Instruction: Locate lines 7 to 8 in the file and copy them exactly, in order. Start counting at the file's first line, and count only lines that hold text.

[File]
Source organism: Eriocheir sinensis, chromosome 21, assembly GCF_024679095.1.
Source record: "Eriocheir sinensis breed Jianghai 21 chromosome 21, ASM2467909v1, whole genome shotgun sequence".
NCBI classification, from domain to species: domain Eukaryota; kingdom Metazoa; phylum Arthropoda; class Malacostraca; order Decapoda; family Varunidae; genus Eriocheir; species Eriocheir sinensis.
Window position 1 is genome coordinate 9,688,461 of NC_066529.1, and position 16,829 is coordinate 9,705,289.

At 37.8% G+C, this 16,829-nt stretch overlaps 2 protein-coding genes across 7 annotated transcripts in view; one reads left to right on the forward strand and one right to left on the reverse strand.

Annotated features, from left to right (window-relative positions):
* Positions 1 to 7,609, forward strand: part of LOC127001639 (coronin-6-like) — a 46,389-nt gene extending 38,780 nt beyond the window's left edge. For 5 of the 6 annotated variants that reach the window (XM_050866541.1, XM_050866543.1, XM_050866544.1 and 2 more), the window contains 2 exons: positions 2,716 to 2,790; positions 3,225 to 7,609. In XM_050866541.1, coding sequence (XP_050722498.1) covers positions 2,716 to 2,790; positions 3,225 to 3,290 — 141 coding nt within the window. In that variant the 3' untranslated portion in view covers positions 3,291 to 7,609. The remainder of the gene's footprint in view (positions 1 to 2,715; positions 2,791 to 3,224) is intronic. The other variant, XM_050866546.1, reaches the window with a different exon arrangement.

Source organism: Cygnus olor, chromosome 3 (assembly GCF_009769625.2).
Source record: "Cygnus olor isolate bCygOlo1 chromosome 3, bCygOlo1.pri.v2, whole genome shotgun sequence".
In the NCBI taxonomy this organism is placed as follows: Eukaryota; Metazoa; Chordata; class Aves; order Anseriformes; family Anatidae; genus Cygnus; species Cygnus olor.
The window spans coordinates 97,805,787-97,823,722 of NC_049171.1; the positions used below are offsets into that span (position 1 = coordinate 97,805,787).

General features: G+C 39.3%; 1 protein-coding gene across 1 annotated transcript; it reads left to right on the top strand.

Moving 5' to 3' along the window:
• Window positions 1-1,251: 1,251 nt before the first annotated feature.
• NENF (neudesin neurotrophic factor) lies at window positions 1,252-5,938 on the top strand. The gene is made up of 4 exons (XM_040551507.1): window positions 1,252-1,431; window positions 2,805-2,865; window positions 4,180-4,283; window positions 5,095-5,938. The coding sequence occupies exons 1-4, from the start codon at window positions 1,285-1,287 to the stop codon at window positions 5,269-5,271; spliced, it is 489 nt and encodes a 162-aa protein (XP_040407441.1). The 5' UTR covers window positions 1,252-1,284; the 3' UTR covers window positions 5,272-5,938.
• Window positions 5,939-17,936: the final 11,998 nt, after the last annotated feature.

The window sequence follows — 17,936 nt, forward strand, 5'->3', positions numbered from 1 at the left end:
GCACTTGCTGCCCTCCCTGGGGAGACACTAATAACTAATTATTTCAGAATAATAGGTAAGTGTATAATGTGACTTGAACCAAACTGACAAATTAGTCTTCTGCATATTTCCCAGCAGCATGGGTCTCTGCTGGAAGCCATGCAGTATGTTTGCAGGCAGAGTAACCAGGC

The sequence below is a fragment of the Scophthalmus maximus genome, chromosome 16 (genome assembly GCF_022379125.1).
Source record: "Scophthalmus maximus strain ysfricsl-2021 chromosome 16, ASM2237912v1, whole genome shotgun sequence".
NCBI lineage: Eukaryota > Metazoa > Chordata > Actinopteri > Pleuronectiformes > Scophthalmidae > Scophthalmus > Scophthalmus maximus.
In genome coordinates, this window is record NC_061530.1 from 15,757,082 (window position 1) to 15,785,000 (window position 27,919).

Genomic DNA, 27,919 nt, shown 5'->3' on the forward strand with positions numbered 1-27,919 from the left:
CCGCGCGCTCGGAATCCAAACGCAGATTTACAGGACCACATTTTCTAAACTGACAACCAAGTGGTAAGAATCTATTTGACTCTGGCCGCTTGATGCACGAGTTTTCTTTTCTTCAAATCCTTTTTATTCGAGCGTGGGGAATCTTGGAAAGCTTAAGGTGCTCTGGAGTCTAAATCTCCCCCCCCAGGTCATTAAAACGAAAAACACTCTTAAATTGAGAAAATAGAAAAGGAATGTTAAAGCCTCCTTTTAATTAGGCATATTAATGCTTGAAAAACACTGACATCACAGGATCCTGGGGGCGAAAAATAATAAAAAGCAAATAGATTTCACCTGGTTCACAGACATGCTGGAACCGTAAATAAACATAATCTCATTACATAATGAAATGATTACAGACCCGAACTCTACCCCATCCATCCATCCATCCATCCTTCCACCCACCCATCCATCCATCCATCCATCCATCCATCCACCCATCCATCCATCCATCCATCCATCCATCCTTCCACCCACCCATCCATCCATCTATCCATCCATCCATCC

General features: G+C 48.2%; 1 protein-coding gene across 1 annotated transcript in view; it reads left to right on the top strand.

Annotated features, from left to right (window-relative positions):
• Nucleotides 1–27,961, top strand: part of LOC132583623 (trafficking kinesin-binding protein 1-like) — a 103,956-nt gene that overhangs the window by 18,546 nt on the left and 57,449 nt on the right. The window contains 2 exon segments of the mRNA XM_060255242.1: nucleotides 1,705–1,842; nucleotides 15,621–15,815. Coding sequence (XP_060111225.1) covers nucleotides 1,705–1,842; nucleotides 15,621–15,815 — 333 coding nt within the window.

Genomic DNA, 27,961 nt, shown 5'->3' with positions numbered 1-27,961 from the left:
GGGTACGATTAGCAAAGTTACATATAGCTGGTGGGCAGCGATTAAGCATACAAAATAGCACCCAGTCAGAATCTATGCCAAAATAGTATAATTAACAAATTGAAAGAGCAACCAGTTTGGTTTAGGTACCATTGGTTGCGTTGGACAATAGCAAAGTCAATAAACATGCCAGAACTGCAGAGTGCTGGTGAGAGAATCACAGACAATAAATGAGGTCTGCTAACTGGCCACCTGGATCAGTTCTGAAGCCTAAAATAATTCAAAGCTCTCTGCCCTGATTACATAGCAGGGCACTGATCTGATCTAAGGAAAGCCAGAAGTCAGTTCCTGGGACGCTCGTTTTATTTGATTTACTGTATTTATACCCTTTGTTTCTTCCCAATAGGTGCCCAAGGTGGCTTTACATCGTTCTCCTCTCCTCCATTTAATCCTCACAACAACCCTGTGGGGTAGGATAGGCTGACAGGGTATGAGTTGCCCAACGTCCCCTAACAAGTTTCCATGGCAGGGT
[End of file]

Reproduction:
* Positions 1 to 7,609, forward strand: part of LOC127001639 (coronin-6-like) — a 46,389-nt gene extending 38,780 nt beyond the window's left edge. For 5 of the 6 annotated variants that reach the window (XM_050866541.1, XM_050866543.1, XM_050866544.1 and 2 more), the window contains 2 exons: positions 2,716 to 2,790; positions 3,225 to 7,609. In XM_050866541.1, coding sequence (XP_050722498.1) covers positions 2,716 to 2,790; positions 3,225 to 3,290 — 141 coding nt within the window. In that variant the 3' untranslated portion in view covers positions 3,291 to 7,609. The remainder of the gene's footprint in view (positions 1 to 2,715; positions 2,791 to 3,224) is intronic. The other variant, XM_050866546.1, reaches the window with a different exon arrangement.

Source organism: Cygnus olor, chromosome 3 (assembly GCF_009769625.2).